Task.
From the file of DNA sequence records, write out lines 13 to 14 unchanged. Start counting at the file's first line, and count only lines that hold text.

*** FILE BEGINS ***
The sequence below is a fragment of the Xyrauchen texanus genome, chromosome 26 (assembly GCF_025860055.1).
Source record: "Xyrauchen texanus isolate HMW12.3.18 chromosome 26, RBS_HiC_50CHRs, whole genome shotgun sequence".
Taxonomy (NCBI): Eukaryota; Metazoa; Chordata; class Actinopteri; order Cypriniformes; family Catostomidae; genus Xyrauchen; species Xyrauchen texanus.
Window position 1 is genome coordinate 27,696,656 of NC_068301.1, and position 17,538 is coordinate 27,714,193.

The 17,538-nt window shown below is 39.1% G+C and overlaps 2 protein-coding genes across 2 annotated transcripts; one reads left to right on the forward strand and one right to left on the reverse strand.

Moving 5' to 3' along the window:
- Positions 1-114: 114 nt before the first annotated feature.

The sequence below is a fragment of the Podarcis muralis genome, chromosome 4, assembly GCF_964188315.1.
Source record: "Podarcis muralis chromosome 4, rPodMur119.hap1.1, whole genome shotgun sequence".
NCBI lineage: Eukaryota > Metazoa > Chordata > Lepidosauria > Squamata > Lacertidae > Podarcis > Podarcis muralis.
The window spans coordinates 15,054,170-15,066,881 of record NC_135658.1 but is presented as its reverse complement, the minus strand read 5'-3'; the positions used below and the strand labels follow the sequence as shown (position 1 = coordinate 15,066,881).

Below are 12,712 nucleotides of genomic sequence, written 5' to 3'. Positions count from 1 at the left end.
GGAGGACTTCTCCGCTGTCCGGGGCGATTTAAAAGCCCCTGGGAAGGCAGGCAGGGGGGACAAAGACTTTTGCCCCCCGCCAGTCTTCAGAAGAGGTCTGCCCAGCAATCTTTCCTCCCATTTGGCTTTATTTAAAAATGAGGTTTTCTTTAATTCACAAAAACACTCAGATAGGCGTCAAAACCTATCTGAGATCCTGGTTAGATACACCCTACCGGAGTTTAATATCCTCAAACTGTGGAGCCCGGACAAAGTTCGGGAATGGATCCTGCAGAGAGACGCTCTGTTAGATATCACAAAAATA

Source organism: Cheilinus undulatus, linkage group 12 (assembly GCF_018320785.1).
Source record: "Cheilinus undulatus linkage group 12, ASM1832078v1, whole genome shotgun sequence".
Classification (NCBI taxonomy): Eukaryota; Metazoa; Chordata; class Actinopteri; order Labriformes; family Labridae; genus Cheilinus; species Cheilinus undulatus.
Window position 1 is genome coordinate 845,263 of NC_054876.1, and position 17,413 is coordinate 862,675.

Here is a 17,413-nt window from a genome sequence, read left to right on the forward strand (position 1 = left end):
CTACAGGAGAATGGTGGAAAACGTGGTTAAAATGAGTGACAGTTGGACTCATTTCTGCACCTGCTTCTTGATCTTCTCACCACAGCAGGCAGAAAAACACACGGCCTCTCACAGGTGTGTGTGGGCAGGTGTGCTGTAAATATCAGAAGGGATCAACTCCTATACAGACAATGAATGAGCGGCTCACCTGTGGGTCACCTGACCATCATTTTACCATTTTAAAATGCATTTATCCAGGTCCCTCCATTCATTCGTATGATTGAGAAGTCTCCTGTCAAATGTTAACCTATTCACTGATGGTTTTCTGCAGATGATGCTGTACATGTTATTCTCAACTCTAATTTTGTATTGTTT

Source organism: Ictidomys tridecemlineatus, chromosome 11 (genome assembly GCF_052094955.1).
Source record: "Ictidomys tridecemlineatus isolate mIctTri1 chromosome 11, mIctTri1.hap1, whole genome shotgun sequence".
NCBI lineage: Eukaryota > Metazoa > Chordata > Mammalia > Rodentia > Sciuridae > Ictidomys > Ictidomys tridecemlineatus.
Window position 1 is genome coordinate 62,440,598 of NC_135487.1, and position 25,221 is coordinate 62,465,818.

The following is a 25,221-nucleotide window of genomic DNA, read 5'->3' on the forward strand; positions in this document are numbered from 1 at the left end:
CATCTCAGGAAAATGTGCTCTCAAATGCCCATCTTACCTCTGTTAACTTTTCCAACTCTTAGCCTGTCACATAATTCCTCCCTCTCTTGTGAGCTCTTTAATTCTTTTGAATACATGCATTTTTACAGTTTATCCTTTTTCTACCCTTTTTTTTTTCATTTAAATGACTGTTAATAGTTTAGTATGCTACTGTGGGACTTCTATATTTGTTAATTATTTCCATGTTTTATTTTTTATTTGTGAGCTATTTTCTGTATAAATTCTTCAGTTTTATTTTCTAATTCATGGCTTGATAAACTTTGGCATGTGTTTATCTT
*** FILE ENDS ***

GGAGGACTTCTCCGCTGTCCGGGGCGATTTAAAAGCCCCTGGGAAGGCAGGCAGGGGGGACAAAGACTTTTGCCCCCCGCCAGTCTTCAGAAGAGGTCTGCCCAGCAATCTTTCCTCCCATTTGGCTTTATTTAAAAATGAGGTTTTCTTTAATTCACAAAAACACTCAGATAGGCGTCAAAACCTATCTGAGATCCTGGTTAGATACACCCTACCGGAGTTTAATATCCTCAAACTGTGGAGCCCGGACAAAGTTCGGGAATGGATCCTGCAGAGAGACGCTCTGTTAGATATCACAAAAATA

Source organism: Cheilinus undulatus, linkage group 12 (assembly GCF_018320785.1).